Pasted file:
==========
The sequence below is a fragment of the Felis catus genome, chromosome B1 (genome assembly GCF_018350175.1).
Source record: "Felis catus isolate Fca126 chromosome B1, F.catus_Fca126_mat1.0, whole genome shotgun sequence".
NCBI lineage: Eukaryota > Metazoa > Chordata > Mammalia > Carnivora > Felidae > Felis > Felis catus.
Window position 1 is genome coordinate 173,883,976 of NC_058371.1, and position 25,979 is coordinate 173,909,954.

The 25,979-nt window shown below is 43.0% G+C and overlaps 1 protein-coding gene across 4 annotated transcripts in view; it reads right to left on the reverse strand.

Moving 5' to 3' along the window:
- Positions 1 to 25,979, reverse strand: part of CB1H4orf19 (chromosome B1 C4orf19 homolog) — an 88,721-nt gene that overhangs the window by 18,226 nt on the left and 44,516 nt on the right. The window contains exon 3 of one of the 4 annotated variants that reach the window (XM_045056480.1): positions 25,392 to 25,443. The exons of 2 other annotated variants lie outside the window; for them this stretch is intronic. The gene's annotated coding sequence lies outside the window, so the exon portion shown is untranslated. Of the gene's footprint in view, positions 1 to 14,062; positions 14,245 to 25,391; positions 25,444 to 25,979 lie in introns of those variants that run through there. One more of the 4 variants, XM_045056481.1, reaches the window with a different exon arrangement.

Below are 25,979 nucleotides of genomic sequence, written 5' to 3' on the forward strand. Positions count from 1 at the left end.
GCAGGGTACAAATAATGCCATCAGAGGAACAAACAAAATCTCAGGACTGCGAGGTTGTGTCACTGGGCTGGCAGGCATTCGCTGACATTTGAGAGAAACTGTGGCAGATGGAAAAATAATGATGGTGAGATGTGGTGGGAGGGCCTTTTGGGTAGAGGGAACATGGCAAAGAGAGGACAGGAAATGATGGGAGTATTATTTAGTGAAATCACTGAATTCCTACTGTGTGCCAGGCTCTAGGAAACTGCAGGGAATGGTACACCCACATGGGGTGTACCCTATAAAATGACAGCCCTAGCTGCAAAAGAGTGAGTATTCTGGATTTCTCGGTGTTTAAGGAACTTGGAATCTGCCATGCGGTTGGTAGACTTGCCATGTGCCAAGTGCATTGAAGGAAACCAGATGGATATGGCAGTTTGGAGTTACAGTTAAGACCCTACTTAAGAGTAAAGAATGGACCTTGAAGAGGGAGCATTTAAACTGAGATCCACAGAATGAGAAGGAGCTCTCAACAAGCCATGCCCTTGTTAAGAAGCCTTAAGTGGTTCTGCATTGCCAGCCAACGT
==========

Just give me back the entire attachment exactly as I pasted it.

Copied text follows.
The sequence below is a fragment of the Felis catus genome, chromosome B1 (genome assembly GCF_018350175.1).
Source record: "Felis catus isolate Fca126 chromosome B1, F.catus_Fca126_mat1.0, whole genome shotgun sequence".
NCBI lineage: Eukaryota > Metazoa > Chordata > Mammalia > Carnivora > Felidae > Felis > Felis catus.
Window position 1 is genome coordinate 173,883,976 of NC_058371.1, and position 25,979 is coordinate 173,909,954.

The 25,979-nt window shown below is 43.0% G+C and overlaps 1 protein-coding gene across 4 annotated transcripts in view; it reads right to left on the reverse strand.

Moving 5' to 3' along the window:
- Positions 1 to 25,979, reverse strand: part of CB1H4orf19 (chromosome B1 C4orf19 homolog) — an 88,721-nt gene that overhangs the window by 18,226 nt on the left and 44,516 nt on the right. The window contains exon 3 of one of the 4 annotated variants that reach the window (XM_045056480.1): positions 25,392 to 25,443. The exons of 2 other annotated variants lie outside the window; for them this stretch is intronic. The gene's annotated coding sequence lies outside the window, so the exon portion shown is untranslated. Of the gene's footprint in view, positions 1 to 14,062; positions 14,245 to 25,391; positions 25,444 to 25,979 lie in introns of those variants that run through there. One more of the 4 variants, XM_045056481.1, reaches the window with a different exon arrangement.

Below are 25,979 nucleotides of genomic sequence, written 5' to 3' on the forward strand. Positions count from 1 at the left end.
GCAGGGTACAAATAATGCCATCAGAGGAACAAACAAAATCTCAGGACTGCGAGGTTGTGTCACTGGGCTGGCAGGCATTCGCTGACATTTGAGAGAAACTGTGGCAGATGGAAAAATAATGATGGTGAGATGTGGTGGGAGGGCCTTTTGGGTAGAGGGAACATGGCAAAGAGAGGACAGGAAATGATGGGAGTATTATTTAGTGAAATCACTGAATTCCTACTGTGTGCCAGGCTCTAGGAAACTGCAGGGAATGGTACACCCACATGGGGTGTACCCTATAAAATGACAGCCCTAGCTGCAAAAGAGTGAGTATTCTGGATTTCTCGGTGTTTAAGGAACTTGGAATCTGCCATGCGGTTGGTAGACTTGCCATGTGCCAAGTGCATTGAAGGAAACCAGATGGATATGGCAGTTTGGAGTTACAGTTAAGACCCTACTTAAGAGTAAAGAATGGACCTTGAAGAGGGAGCATTTAAACTGAGATCCACAGAATGAGAAGGAGCTCTCAACAAGCCATGCCCTTGTTAAGAAGCCTTAAGTGGTTCTGCATTGCCAGCCAACGT